Chapters 42-43 Summary
Crispin wakes up to the sound of many church bells ringing all at once. He remembers that today is a religious holiday called the Feast of John the Baptist. Bear, who was up late last night, snores through the racket. Crispin decides to stay quiet until Bear wakes on his own. To amuse himself, Crispin squishes a few of the fleas that live in the straw he and Bear are using for a bed.
When he cannot remain still any longer, Crispin gets up and tiptoes partway down the stairs. The tavern room is full of people breakfasting on bread dipped in wine. The Widow Daventry laughs and jokes with them, serving food and collecting money. Crispin watches the scene curiously, amazed at how nonchalantly everyone accepts all the action around them. People take no particular notice even when a pig wanders in and eats the crumbs at their feet.
Eventually Crispin sees a one-eyed young man come to the doorway and just stand there, surveying the room. Crispin recognizes this man from the first village where he and Bear performed. Afraid, Crispin retreats to his room. Bear is still there, still snoring.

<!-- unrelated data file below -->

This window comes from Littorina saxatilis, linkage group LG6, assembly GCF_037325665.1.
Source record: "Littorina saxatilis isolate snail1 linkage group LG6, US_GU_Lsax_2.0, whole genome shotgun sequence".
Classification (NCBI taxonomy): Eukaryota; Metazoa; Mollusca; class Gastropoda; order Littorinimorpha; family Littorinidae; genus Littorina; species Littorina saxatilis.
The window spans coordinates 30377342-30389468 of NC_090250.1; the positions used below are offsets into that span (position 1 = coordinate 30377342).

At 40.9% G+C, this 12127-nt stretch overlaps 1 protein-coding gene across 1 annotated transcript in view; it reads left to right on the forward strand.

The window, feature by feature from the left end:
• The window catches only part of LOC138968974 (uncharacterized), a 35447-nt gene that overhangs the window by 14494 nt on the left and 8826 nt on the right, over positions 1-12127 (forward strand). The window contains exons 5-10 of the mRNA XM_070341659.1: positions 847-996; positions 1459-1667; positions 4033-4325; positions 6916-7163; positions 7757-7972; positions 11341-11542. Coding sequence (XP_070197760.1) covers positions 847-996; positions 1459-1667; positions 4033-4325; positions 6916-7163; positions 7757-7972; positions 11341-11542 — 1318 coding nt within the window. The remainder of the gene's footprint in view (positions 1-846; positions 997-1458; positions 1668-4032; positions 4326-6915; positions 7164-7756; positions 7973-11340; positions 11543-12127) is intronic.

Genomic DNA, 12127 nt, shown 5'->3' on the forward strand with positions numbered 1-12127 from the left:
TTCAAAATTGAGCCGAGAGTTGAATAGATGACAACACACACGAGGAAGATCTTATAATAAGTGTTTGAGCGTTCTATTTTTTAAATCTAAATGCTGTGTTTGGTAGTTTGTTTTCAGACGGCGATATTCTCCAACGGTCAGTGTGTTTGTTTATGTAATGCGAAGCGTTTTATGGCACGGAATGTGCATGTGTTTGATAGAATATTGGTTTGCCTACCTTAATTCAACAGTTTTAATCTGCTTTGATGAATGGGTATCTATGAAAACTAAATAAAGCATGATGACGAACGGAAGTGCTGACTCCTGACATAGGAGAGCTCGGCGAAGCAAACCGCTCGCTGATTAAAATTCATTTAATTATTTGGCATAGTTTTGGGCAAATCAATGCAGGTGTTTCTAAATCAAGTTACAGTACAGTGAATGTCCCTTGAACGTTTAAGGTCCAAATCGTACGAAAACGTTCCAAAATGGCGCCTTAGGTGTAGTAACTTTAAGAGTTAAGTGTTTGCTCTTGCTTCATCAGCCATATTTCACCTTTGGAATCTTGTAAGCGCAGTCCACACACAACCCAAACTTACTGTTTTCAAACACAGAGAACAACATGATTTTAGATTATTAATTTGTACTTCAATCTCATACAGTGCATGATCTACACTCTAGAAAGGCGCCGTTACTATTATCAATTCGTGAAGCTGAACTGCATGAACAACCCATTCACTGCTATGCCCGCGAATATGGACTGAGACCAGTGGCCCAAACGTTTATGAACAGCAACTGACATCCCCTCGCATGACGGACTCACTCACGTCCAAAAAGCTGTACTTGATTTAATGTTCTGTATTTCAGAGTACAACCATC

Once again, Crispin decides against waking his friend. He goes back to his post on the stairs, and soon the Widow Daventry notices him and says it is not safe for him to be seen. She tells him to hide in her kitchen until the breakfast crowd leaves, and she asks him to watch over the pies she is baking. Crispin waits by the oven, looking around at the herbs and meats hanging on hooks from the ceiling. When the pies are brown, he takes them out, but he accidentally drops one on the floor. It breaks, and he panics. To destroy the evidence of his mistake, he eats it. It is rich and meaty—the best food he has ever had.
When the Widow Daventry returns, she notices immediately that Crispin has eaten one of the pies. She does not seem too angry, but she tells him not to eat anything else. When the dining room empties, she makes him help her clean up. They gather the cups and bowls, dump their contents on the floor, and wipe them out with a rag.
As he works, Crispin has the feeling that the Widow Daventry is upset. Eventually she speaks up and says that it is bad for Bear to be mixed up with people who “cause trouble.” She suggests that Crispin keep Bear interested in singing and juggling; otherwise the man may get too wrapped up in the dangers of rebellion.